Police and Law Enforcement News
Thursday, December 20, 2012
the early part of last March, New Jersey State Trooper Randy
Pangborn learned that an internal affairs complaint had been lodged
Normally, this is
not a very big deal, but this was a rather serious charge stemming from
a motor vehicle stop Trooper Pangborn had made about a week earlier.
And the accuser was a member of the New Jersey Legislature.
Backed by the full
weight of his political office, the letter was prepared on official
letterhead and sent directly to the colonel of the New Jersey State
Police according to the Star Ledger.
In the letter,
Assemblyman Nelson Albano accused Trooper Pangborn of specifically
targeting him on his way to the Statehouse. It said the trooper
requested backup and had other troopers box in his car making Albano
embarrassed and disrespected as a legislator."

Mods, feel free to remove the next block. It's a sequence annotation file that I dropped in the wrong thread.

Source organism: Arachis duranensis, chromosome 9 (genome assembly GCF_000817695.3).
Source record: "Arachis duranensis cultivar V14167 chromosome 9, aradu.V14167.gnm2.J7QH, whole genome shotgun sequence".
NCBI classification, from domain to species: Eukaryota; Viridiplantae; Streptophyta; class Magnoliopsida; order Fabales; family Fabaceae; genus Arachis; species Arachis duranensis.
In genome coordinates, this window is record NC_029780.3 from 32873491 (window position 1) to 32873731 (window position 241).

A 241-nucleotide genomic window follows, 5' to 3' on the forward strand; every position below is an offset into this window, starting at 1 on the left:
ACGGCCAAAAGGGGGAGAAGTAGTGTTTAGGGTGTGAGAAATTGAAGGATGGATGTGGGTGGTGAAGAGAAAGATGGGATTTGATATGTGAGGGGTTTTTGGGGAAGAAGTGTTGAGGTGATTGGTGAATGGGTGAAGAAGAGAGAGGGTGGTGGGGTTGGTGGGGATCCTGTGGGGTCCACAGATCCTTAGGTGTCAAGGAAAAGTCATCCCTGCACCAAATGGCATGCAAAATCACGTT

"There was absolutely no reason to treat me like a criminal and detain
two other troopers from public safety while trooper Pangborn conducted
his charade," the letter read
according to the Star Ledger.
But this wasn't the worst of it. Assemblyman Albano accused Trooper
Pangborn of using his position to retaliate against the assemblyman's
"I believe this trooper was, and is, retaliating against any legislator
because of the changes in health care and pension reform," he said.
Make no mistake: that is a criminal accusation, not just a demeanor
complaint. If true, it would take an hour sifting through a 2C book to
compile the appropriate charges. And one would probably begin with
second degree offense of Official Misconduct.
In the end, it came down to the esteemed, elected assemblyman's version